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The fourth, and currently last volume, in Nick Needham’s history of the church (2000 Years of Christ’s Power) is entitled The Age of Religious Conflict. This volume covers the 16th to 18th centuries. Just as the early church struggled with conflict within, so the post-reformational church struggled with conflict within. This book still includes some conflict between the branches of the church (particularly in the section on Eastern Orthodoxy).

This volume acknowledges the help of old friend Keith Mathison. It does change the format slightly which threw me off when approaching it. The major sections of chapters are numbered and start on new pages as if they were themselves chapters. This briefly messed with my reading schedule. A tiny, inconsequential thing.

He addresses these conflicts in Lutheranism, the Reformed Church (continental), England, Scotland, the Roman Catholic Church (centered on France) and the Eastern Orthodox Church (centered on Russia). The focus is on England which occupies two chapters in the volume. Throw in Scotland and you have 3 chapters on the British Isles. He does have 2 chapters on Roman Catholicism as well. We see the book is heavily weighted toward Protestantism and particularly light on Eastern Orthodoxy. Thankfully he does cover EO, which so many histories seem to neglect after 1054.

One conflict that runs throughout the book is the relationship between church and state. We’ve seen this conflict before, particularly between the Pope and the Holy Roman Emperor. Now it unfolds in a number of nations as various kings and tsars want to control the church and various popes, patriarchs and archbishops want to either be free from state control or control the state. It seems that no good equilibrium could ever and can ever be achieved. The conflict between the seed of the serpent and the seed of the woman will always be played out on this field of battle until King Jesus returns to set all things right. To those willing to listen, there is much that applies to their particular situation. The quest for power and control exacts a great toll.

A second conflict that runs through much of the book is the place of Augustinian theology in the life of the church. The questions of human depravity and election rise in each of these church bodies. I think this illustrates for us the importance of this question as one that should captivate the church.

In Lutheranism, the death of Luther meant it lost its earthly center, the figure who drew all the strands together. The theological tensions, understandably, began to pull the church apart. Such a focus on theological controversies led many to view them as falling into dead orthodoxy. Pietism rose to call people to faith and sound practice, not the pursuit of theological subtleties. In the midst of this was the Thirty Years’ War which ravaged northern Europe. The root of the war was state control of the church. In one of those ironies of real life, Catholic France supported the Protestants against the Holy Roman Emperor in order to weaken him and gain power for France. War can create strange bedfellows and alliances.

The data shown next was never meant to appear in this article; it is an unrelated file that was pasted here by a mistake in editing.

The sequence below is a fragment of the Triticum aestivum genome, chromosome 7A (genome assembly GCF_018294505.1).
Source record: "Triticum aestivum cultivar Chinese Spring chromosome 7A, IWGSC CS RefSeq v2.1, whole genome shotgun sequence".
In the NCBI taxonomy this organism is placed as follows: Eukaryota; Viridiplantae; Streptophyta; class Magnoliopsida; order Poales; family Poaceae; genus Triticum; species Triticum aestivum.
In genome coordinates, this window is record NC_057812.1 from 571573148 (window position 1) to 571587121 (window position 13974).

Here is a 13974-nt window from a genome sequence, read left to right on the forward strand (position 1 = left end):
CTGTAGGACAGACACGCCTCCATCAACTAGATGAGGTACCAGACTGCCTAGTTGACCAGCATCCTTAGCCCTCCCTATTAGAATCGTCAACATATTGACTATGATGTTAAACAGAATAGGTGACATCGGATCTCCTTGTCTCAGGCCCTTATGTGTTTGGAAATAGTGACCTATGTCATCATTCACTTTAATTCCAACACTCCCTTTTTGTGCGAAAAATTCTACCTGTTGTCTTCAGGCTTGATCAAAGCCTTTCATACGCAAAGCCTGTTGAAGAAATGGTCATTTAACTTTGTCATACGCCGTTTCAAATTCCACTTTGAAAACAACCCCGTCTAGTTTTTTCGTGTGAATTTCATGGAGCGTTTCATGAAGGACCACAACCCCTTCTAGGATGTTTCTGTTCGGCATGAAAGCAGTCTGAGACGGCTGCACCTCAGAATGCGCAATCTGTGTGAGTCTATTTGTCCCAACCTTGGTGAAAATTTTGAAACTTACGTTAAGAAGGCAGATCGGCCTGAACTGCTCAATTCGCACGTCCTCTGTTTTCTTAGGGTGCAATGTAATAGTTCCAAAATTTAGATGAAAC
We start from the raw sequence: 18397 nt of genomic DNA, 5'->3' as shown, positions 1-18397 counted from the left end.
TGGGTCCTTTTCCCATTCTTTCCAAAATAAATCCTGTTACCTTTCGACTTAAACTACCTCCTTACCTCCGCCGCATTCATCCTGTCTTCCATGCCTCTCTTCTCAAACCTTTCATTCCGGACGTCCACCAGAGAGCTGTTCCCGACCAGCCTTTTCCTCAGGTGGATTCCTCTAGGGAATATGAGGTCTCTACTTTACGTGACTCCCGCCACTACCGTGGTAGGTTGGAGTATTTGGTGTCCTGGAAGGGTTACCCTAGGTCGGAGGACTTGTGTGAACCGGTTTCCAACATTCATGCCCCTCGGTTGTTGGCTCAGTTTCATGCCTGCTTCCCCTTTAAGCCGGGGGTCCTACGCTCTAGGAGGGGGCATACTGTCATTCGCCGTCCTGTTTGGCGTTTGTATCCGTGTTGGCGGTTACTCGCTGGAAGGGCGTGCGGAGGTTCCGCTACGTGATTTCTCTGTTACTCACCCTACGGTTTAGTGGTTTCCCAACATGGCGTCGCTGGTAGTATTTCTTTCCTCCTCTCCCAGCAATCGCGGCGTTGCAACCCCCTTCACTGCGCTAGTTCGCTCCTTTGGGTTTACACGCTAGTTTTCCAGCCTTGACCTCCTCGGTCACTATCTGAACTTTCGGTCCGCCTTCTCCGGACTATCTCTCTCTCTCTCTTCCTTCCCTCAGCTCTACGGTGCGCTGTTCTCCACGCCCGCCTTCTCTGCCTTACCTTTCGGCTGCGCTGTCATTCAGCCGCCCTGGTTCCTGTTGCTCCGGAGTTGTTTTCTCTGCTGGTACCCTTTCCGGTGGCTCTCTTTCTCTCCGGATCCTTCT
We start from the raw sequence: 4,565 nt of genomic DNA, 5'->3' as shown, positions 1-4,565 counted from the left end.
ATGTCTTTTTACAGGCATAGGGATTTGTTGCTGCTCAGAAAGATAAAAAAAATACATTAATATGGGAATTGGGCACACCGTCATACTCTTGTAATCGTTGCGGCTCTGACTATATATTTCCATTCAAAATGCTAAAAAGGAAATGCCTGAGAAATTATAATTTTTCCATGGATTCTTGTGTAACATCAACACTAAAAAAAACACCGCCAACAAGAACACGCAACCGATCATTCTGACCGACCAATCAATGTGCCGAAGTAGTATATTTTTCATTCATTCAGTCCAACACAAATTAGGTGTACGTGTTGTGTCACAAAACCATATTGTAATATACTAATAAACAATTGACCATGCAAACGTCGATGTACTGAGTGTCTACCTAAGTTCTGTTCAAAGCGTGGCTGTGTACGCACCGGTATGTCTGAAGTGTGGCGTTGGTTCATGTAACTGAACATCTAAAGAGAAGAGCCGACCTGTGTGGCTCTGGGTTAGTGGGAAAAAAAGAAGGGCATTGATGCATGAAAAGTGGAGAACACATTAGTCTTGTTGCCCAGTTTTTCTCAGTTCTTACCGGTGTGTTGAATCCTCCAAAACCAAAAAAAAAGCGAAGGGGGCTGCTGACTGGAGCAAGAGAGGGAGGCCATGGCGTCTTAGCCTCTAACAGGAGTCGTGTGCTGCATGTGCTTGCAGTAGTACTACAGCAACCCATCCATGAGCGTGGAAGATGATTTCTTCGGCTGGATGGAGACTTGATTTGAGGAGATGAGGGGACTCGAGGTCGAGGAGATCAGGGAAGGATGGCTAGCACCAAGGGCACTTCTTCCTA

Image result for synod of dort

Synod of Dort

In the Reformed church there were two theological controversies that occupied most of the energy: Arminianism and Amyraldianism. Surprisingly he didn’t trace the shifts in the doctrine of the Lord’s Supper very much. I say surprising because it was a frequent topic in the 3 previous volumes. The first of these controversies had some sort of settlement at the Synod of Dort. This did not put an end to Arminianism, of course. Much of Protestantism is Arminian today.

The lesser known and understood conflict was a result of the teaching of Moise Amyraut: Amyraldianism. He was the son of Huguenots. He was no stranger to controversy. Some political (refusing to kneel before King Louis XIII since Roman clergy didn’t have to) and some theological. At a time when the Huguenots were an oppressed minority, the battle over his theology split them as a kind of civil war. This civil war spread to England and other branches of the Reformed church.

Since this controversy is less known I will try to briefly summarize. Amyraut was distressed that many in Reformed theology held to double predestination and the idea that God created much of humankind for the purpose of damnation. Being in France, he was sensitive to the (mis)characterizations of Calvinism by French Catholics. He saw himself as rescuing the Huguenots from this caricature of God as “capricious, unjust, and unloving.” He viewed election in light of the cross instead of the cross in light of election. Therefore, Jesus did not die to save the elect, but died for all humanity. Salvation was conditioned upon faith. Since faith is not possible for fallen sinners, God elected some to salvation. In some ways this is a quibble about the order of decrees (which in my opinion is part of the secret things referred to in Deut. 29:29). In my opinion he presents a very confused God. This view is sometimes called the hypothetical atonement. He’s trying to walk a mediating position between Augustinianism/Calvinism and Arminianism. To me it seems an untenable position- logically unstable and unable to stand long before lapsing into greater problems.